Vasculitis and Glomerulonephritis Center
101 Merrimac Street, 1st Floor
Boston, MA 02114
Near Public Transit
Explore This Program
Personalized and Multidisciplinary Care for Vasculitis and Glomerulonephritis
The Vasculitis and Glomerulonephritis Center at Massachusetts General Hospital combines the expertise of specialists from the Divisions of Rheumatology and Nephrology to provide individualized, high-quality care to patients with vasculitis, glomerulonephritis and more than 30 related conditions. Our team of experts is dedicated to excellence in patient care through early diagnosis, personalized treatment and leading-edge research in vasculitis, glomerulonephritis and related conditions.
An individual's diagnosis—in particular, the severity of the disease and the extent that organs are affected—will determine the prognosis and treatment plan. With early diagnosis and expert management, many patients can expect to maintain long-term remission of vasculitis and glomerulonephritis. In order to maximize the effectiveness of treatment and to minimize medication side effects, our approach relies on developing a personalized treatment plan for each patient.
Our center provides patients with one access point to a core group of specialists who have extensive experience in treating patients with vasculitis and glomerulonephritis. As necessary, we will coordinate care with our team of subspecialty experts, including:
- Ear, nose and throat (ENT) specialists
- Infectious disease specialists
What to Expect
The diagnosis and treatment of vasculitis and glomerulonephritis requires a careful review of a patient’s symptoms and previous testing. During a patient’s first appointment at the Mass General Vasculitis and Glomerulonephritis Center, we will review their medical history, perform a physical examination and decide what additional tests are necessary to make an accurate diagnosis. We will also conduct a careful review of the patient’s medical records, therefore we ask all patients to bring their medical notes, as well as related test results and biopsy samples.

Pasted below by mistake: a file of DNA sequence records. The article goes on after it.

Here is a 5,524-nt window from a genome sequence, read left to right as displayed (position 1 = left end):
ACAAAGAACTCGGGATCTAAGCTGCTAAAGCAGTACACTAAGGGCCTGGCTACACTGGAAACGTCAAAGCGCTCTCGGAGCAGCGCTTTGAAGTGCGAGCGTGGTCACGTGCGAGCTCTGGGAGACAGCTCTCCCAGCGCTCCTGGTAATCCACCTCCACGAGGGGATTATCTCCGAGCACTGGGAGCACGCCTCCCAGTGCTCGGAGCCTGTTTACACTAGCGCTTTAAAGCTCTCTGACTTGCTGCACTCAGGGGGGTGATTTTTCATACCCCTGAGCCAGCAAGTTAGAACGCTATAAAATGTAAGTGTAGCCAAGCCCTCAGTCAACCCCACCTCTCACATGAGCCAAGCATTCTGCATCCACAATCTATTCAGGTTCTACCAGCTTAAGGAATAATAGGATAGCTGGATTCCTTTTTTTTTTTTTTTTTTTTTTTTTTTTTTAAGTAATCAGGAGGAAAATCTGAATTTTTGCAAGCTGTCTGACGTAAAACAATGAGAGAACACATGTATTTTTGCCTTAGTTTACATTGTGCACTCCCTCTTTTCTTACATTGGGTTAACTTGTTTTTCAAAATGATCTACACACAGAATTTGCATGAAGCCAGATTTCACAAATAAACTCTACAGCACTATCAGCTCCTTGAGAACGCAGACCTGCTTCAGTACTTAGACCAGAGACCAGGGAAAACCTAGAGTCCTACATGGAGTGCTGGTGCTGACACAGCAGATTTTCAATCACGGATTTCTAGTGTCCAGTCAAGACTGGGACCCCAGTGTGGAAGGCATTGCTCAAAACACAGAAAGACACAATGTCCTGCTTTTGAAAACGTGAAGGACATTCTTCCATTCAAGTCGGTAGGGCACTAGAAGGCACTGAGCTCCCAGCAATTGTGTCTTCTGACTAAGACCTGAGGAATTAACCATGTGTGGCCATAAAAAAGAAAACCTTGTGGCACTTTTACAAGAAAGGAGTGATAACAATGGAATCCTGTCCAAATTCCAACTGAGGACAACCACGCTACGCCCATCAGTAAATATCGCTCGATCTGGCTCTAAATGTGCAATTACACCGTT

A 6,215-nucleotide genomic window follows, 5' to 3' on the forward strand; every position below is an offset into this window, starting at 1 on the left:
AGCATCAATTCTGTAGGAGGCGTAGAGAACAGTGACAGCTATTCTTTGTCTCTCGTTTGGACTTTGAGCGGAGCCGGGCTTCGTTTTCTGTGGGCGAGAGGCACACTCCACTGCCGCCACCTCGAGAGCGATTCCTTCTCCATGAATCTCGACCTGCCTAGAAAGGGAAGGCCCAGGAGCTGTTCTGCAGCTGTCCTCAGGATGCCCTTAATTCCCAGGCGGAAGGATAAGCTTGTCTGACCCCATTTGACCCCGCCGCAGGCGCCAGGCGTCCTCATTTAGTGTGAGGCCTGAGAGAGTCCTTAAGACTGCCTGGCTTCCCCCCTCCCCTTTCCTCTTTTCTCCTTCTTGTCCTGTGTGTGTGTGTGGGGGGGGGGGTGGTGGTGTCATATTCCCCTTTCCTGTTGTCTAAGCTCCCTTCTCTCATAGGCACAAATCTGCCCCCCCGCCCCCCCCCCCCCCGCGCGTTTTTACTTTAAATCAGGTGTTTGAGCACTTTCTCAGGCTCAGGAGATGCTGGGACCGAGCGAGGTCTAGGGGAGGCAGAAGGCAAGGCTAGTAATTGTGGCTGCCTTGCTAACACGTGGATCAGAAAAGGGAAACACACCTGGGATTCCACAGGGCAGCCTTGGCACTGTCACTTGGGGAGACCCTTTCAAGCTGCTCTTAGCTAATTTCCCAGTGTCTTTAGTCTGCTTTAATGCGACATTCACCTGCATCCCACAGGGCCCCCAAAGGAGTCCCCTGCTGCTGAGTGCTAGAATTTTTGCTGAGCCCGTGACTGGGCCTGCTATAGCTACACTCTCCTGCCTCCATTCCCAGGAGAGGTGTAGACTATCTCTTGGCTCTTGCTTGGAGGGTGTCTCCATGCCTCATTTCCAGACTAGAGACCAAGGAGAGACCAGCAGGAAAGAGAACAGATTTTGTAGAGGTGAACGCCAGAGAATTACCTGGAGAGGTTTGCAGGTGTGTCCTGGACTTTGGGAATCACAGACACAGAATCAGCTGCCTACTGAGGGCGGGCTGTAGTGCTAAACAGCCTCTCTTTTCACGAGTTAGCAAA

The Vasculitis and Glomerulonephritis Center at Massachusetts General Hospital is dedicated to improving the treatment of vasculitis and glomerulonephritis through leading-edge research. Our physicians are engaged in research studies ranging from understanding the biology of vasculitis through laboratory-based research to testing new treatments in clinical trials.
We are actively enrolling patients in the following research studies:
Ustekinumab for Patients with Giant Cell Arteritis
More alternatives to control Giant Cell Arteritis and decrease the usual prolonged exposure to prednisone are needed. This trial examines whether 12 months of ustekinumab, in combination with only 6 months of prednisone, is effective in keeping Giant Cell Arteritis in remission. Shorted prednisone tapers will likely result in less prednisone-related side effects.
Maintenance Therapy with Rituximab in ANCA-associated Vasculitis (MAINTANCAVAS)
Recent studies have demonstrated that rituximab therapy may be effective in some patients with ANCA-associated vasculitis, however the optimal duration of treatment remains unknown. This study is currently enrolling patients who have received rituximab for 18 months or longer to determine the most effective strategy for reducing the rituximab dose while keeping vasculitis under good control.
Avacopan in Patients with ANCA-Associated Vasculitis
This is a phase III, multi-center, randomized, double-blind, placebo-controlled trial to assess the use of the investigational drug Avacopan in patients with newly diagnosed or relapsing ANCA-associated vasculitis (AAV). This trial will determine if Avacopan can induce and sustain remission in patients with AAV, when used in combination with Rituximab, or Cyclophosphamide and Azathioprine.
Avacopan in Patients with C3 Glomerulopathy
There is currently no standardized treatment for C3 Glomerulopathy. This trial examines the safety and efficacy of the investigational drug Avacopan in patients with C3 Glomerulopathy. This is a phase II, multi-center, randomized, double-blind, placebo-controlled study.
CCR2 antagonist in patients with Focal Segmental Glomerulosclerosis (FSGS)
In previous trials, treatment with the investigational drug CCX140-B has been shown to reduce proteinuria in patients with diabetic nephropathy. This study aims to determine if CCX140-B can also be effective in reducing proteinuria in patients with primary FSGS. This is a multi-center, randomized, double-blind, placebo-controlled, dose ranging study.
- Department of Medicine
- Associate Professor of Medicine, Harvard Medical School
- Co-Director Vasculitis and Glomerulonephritis Center
- Director, Vasculitis and Glomerulonephritis Center - Nephrology Division
- Co-Director, Vasculitis and Glomerulonephritis Center - Rheumatology
- Assistant Professor of Medicine, Harvard Medical School
- Instructor of Medicine, Harvard Medical School
- Jillian Rosenthal, NP